§ 23. Major KELLEY
asked the Parliamentary Secretary to the Admiralty what is the increased charge to the State for retired pay which results from the practice of allowing a senior naval officer to take the rank of admiral and fly his flag for one day on retiring?
§ Mr. AMERY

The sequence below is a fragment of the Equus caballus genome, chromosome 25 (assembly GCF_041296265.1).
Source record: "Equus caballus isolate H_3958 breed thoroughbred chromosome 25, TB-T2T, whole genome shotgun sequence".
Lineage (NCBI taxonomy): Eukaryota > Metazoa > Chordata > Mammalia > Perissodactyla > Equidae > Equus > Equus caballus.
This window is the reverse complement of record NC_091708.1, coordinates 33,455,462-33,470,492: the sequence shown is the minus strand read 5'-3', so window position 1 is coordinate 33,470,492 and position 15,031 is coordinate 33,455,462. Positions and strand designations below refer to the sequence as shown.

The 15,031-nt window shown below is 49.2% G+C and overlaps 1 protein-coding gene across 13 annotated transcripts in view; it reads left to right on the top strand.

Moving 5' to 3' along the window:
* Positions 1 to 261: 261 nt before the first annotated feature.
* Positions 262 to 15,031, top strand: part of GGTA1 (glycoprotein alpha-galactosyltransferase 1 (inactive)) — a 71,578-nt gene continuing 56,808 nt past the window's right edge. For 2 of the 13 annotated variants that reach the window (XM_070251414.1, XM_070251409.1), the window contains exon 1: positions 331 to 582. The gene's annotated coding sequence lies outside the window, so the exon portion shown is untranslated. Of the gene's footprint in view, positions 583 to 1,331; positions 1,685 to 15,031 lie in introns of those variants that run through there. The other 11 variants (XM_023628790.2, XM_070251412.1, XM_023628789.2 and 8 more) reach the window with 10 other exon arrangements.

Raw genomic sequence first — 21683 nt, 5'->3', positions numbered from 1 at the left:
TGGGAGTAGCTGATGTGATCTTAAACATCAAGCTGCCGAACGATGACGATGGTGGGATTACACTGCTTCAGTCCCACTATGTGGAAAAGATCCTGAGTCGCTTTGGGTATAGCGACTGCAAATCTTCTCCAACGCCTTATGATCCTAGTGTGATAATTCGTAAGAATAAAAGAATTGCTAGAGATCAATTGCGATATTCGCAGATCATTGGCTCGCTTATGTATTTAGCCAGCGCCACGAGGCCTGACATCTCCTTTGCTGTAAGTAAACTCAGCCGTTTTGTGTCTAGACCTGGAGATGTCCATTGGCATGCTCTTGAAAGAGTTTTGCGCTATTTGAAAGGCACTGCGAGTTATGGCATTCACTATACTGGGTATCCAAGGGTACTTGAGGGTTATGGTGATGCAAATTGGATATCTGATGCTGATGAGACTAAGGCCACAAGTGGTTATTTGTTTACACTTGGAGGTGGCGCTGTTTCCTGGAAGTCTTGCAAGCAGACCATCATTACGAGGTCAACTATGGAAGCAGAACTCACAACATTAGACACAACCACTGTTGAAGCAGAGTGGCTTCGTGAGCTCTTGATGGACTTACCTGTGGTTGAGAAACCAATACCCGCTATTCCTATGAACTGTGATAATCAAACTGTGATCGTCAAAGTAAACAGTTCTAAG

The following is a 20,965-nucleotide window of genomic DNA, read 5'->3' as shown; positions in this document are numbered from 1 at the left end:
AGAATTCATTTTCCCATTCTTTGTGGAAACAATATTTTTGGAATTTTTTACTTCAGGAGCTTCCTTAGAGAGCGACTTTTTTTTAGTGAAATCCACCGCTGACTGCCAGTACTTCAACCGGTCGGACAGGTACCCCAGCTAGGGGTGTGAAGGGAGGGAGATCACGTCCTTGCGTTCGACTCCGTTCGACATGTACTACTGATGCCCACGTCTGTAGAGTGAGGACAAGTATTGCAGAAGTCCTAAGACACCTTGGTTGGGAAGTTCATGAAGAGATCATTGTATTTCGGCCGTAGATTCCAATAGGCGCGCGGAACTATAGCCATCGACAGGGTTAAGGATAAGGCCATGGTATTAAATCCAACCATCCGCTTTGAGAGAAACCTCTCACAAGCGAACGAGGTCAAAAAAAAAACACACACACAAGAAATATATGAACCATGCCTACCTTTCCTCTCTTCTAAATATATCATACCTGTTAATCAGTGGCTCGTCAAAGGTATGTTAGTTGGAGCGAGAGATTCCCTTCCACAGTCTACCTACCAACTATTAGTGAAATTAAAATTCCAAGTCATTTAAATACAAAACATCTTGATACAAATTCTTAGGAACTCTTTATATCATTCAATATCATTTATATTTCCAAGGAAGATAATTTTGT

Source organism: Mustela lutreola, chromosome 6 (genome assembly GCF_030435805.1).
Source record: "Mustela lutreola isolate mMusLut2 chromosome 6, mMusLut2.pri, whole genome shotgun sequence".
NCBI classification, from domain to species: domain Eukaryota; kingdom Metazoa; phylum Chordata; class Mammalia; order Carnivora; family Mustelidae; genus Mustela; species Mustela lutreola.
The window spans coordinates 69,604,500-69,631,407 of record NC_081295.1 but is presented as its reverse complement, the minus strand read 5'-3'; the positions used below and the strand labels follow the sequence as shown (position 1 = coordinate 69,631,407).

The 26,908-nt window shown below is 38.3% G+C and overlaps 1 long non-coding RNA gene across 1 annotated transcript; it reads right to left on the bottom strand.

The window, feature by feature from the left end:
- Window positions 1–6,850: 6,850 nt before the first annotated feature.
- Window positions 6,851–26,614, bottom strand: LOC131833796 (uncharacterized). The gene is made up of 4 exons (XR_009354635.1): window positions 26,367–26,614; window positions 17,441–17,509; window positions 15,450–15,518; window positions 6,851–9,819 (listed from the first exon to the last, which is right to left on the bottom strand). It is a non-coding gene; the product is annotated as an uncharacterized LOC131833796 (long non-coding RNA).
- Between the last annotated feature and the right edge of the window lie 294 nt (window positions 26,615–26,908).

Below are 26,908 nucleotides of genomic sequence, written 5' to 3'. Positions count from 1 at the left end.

I assume that the practice referred to is that introduced by Order-in-Council of 9th March, 1914, under which a captain who is not to be employed as a flag officer, but is qualified for promotion, is promoted when his turn comes, and after one day on the flag list is retired with the retired pay of a rear-admiral. Under the arrangements previously in force, an officer in such circumstances, in accordance with the long established custom of the Naval Service, would have been promoted when his turn came and retained on the flag list until retired for non-service. As the retired pay of a rear-admiral is dependent upon length of service, towards which half-pay time counts as one-third, the present arrangement, as compared with that previously in force, results, in the great majority of cases, in the officer receiving a slightly decreased rate of retired pay. The total cost of the arrangement to the State, however, involves a number of other considerations, such as the number of promotions to flag rank, the size of the 1878 flag list, etc., and it would not be possible, without complicated actuarial calculations, to work out the eventual financial effects of the two systems. There is no doubt, however, that the present system is more conducive to efficiency, and the Admiralty consider it is justified on that ground.